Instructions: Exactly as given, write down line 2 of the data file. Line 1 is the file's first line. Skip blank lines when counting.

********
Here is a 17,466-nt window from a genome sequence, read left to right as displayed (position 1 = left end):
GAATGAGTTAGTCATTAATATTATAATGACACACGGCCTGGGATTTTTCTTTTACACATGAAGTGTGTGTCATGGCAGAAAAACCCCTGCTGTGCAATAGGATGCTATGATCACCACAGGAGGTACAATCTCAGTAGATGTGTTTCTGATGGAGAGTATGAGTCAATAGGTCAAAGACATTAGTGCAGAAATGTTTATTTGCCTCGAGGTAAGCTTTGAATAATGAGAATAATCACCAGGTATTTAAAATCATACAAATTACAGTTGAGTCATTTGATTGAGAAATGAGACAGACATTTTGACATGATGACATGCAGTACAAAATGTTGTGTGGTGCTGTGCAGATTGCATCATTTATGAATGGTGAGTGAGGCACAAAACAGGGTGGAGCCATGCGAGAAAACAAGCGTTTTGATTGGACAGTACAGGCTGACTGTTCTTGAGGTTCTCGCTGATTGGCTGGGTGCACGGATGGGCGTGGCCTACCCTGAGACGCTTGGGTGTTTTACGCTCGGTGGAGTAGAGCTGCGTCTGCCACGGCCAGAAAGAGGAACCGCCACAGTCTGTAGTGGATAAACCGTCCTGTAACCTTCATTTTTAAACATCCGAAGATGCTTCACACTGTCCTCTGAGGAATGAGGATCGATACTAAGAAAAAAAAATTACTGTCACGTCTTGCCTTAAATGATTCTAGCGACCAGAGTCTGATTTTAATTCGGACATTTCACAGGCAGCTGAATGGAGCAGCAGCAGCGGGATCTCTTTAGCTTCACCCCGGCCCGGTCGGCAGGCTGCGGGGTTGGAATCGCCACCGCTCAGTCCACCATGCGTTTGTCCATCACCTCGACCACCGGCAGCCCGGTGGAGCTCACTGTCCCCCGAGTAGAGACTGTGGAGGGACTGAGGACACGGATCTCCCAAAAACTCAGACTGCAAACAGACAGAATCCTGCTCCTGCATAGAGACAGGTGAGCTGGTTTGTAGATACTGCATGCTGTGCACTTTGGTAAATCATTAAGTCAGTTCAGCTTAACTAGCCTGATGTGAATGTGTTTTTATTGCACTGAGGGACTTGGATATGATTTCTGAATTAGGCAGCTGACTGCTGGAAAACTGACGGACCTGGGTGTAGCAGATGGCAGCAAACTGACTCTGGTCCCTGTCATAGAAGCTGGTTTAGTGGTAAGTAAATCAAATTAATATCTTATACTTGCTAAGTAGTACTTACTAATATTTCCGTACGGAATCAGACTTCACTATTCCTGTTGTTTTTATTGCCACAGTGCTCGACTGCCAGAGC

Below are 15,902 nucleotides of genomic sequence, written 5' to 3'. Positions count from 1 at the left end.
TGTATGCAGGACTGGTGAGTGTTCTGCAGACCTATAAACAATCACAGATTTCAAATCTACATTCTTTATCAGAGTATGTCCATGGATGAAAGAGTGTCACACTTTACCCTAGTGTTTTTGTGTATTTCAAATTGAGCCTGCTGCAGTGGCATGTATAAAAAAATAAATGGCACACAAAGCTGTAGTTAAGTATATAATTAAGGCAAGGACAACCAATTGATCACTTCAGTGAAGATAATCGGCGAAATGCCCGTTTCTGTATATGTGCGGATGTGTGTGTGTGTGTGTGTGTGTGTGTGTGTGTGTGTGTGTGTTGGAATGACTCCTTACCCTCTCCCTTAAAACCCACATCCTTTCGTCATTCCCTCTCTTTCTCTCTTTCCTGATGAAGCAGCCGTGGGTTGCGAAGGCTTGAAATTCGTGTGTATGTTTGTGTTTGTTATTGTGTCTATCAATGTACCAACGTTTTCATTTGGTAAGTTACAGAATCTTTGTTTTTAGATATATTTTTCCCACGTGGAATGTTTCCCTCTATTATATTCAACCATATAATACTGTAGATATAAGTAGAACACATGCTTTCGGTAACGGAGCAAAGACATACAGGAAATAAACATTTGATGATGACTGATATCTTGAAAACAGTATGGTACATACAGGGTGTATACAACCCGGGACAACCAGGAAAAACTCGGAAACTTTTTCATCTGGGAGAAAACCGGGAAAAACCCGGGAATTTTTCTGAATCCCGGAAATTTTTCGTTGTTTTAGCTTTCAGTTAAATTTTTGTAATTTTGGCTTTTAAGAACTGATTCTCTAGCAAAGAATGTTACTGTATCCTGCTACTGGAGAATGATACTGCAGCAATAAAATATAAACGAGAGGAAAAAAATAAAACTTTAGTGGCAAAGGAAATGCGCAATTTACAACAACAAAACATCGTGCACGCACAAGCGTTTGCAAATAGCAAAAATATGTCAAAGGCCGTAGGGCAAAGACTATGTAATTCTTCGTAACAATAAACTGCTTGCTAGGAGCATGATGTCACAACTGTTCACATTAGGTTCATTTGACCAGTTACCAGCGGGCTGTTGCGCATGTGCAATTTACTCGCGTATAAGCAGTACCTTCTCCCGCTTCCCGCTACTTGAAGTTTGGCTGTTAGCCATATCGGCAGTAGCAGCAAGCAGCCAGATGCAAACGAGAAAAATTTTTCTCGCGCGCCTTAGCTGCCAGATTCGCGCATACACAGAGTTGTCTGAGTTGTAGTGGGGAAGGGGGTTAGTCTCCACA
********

GAATGAGTTAGTCATTAATATTATAATGACACACGGCCTGGGATTTTTCTTTTACACATGAAGTGTGTGTCATGGCAGAAAAACCCCTGCTGTGCAATAGGATGCTATGATCACCACAGGAGGTACAATCTCAGTAGATGTGTTTCTGATGGAGAGTATGAGTCAATAGGTCAAAGACATTAGTGCAGAAATGTTTATTTGCCTCGAGGTAAGCTTTGAATAATGAGAATAATCACCAGGTATTTAAAATCATACAAATTACAGTTGAGTCATTTGATTGAGAAATGAGACAGACATTTTGACATGATGACATGCAGTACAAAATGTTGTGTGGTGCTGTGCAGATTGCATCATTTATGAATGGTGAGTGAGGCACAAAACAGGGTGGAGCCATGCGAGAAAACAAGCGTTTTGATTGGACAGTACAGGCTGACTGTTCTTGAGGTTCTCGCTGATTGGCTGGGTGCACGGATGGGCGTGGCCTACCCTGAGACGCTTGGGTGTTTTACGCTCGGTGGAGTAGAGCTGCGTCTGCCACGGCCAGAAAGAGGAACCGCCACAGTCTGTAGTGGATAAACCGTCCTGTAACCTTCATTTTTAAACATCCGAAGATGCTTCACACTGTCCTCTGAGGAATGAGGATCGATACTAAGAAAAAAAAATTACTGTCACGTCTTGCCTTAAATGATTCTAGCGACCAGAGTCTGATTTTAATTCGGACATTTCACAGGCAGCTGAATGGAGCAGCAGCAGCGGGATCTCTTTAGCTTCACCCCGGCCCGGTCGGCAGGCTGCGGGGTTGGAATCGCCACCGCTCAGTCCACCATGCGTTTGTCCATCACCTCGACCACCGGCAGCCCGGTGGAGCTCACTGTCCCCCGAGTAGAGACTGTGGAGGGACTGAGGACACGGATCTCCCAAAAACTCAGACTGCAAACAGACAGAATCCTGCTCCTGCATAGAGACAGGTGAGCTGGTTTGTAGATACTGCATGCTGTGCACTTTGGTAAATCATTAAGTCAGTTCAGCTTAACTAGCCTGATGTGAATGTGTTTTTATTGCACTGAGGGACTTGGATATGATTTCTGAATTAGGCAGCTGACTGCTGGAAAACTGACGGACCTGGGTGTAGCAGATGGCAGCAAACTGACTCTGGTCCCTGTCATAGAAGCTGGTTTAGTGGTAAGTAAATCAAATTAATATCTTATACTTGCTAAGTAGTACTTACTAATATTTCCGTACGGAATCAGACTTCACTATTCCTGTTGTTTTTATTGCCACAGTGCTCGACTGCCAGAGC